If you are growing your Chionodoxa as a potted or container plant, use a light potting or container mix made up of good-quality potting soil amended with humus, peat, or sand to improve drainage.
Bulbs planted in containers must be buried three inches deep, but you can crowd them together a bit if you wish.
Careful not to waterlog or overwater this plant because Chionodoxa bulbs are likely to rot if grown in overly moist soil.
Grooming and Maintenance
Keep your plants tidy throughout the growing season by deadheading the glory of snow petals as soon as they fall off and pruning away damaged or dead vegetation.
If you want to collect seeds from your plants, stop deadheading around mid-May (the last month of spring) and allow the seed heads to form. You will collect them at the end of May/start of June as unopened seed pods.
Leave the foliage in place until it has died back significantly. Then you can cut or mow it down or just leave it in place to decompose and nourish the soil.
If you naturalize these plants in your lawn, be sure to mow high until their foliage begins to die back.
How To Propagate Chionodoxa Bulbs
The glory of the Snow spreads enthusiastically on its own by producing both bulbs and seeds, especially in humus-rich soil. Its bulb size is usually about 2″ inches.
When the plants become overcrowded every few years, you may need to dig them up and divide them. When you do, you can separate and relocate bulbs to grow more plants.
As mentioned, you can also allow seed pods to mature on the plant and collect them. Once you’ve gathered them, store them in a cool, dry place. You can break them open to access the seeds in the fall.
Direct sow the seeds onto prepared soil in autumn at about the time you would normally plant bulbs.
If you wish, you can start the seed indoors early in the spring, but you must stratify the seed to ensure germination.
Whether planting bulbs or seeds, water thoroughly right after planting, and keep the soil evenly moist until new growth begins to appear. At this time, you can transition to a soak-and-dry watering schedule.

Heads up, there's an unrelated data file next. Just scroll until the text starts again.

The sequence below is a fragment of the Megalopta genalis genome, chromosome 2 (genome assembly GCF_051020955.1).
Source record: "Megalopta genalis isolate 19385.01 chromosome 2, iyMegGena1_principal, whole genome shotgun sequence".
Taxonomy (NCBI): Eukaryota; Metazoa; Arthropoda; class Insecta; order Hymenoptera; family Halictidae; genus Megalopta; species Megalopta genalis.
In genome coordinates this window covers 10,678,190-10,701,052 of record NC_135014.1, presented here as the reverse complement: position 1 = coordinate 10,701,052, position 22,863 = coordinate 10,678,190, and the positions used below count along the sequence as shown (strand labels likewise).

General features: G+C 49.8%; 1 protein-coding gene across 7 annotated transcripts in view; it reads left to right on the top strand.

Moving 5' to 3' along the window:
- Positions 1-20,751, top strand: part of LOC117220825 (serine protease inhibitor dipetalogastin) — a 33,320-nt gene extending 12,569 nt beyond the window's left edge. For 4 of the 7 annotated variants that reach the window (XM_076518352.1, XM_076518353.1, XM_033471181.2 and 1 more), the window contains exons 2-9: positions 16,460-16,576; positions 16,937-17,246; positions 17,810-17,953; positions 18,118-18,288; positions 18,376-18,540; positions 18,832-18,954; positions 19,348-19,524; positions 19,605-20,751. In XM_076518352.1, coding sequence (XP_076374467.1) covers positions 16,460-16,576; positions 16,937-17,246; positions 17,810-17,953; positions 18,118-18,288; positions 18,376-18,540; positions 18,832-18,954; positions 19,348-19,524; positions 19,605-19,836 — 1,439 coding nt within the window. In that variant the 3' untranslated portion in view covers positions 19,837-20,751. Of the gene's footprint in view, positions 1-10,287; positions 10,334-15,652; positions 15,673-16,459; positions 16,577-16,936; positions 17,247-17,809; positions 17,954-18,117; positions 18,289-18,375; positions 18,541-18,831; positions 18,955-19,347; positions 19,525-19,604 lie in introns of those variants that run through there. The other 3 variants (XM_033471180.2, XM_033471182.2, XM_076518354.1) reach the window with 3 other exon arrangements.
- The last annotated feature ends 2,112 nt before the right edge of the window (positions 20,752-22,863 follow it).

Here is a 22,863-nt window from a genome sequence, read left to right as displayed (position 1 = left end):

Chionodoxa Main Pest or Diseases
For the most part, well-cared-for Chionodoxa is pest-free and deer resistant, making it a safe plant to grow where critters are a common issue. However, in some areas, nematodes in the soil may present a problem.
Other common glory of snow diseases include bulb rot and gray mold. For the pest insects, they are:
Is the plant considered toxic or poisonous to people, kids, and pets?
There are no reported toxic effects for Chionodoxa among people, pets, livestock, wildlife, and birds.
Is the plant considered invasive?
Chionodoxa is considered to be aggressive but not invasive.
Suggested Chionodoxa Uses
As one of the loveliest spring flowering bulbs, use the Glory of the Snow to provide welcome color early in the spring. These hardy, cheery plants are a good choice for:
- Lawn and Ground Cover
- Containers and Pots
- Walkways and Paths
- Pollinator Gardens
- Naturalized Areas
- Woodland Settings
- Slopes and Banks
- Cutting Gardens
- Mass Plantings
- Small Spaces
- Rock Gardens
Examples of good companions for the glory of snow include:
- Grape Hyacinth
They make a good choice planted under any deciduous tree because the Glory of snow flowers will bloom freely and enjoy the early spring sunshine before the tree leaves and then will be protected from harsh sun when the trees’ leaves appear.
Because Chionodoxa is not affected by juglone, you can plant these bulbs under walnut trees. They are also a good choice in areas where deer may frequent because they are resistant.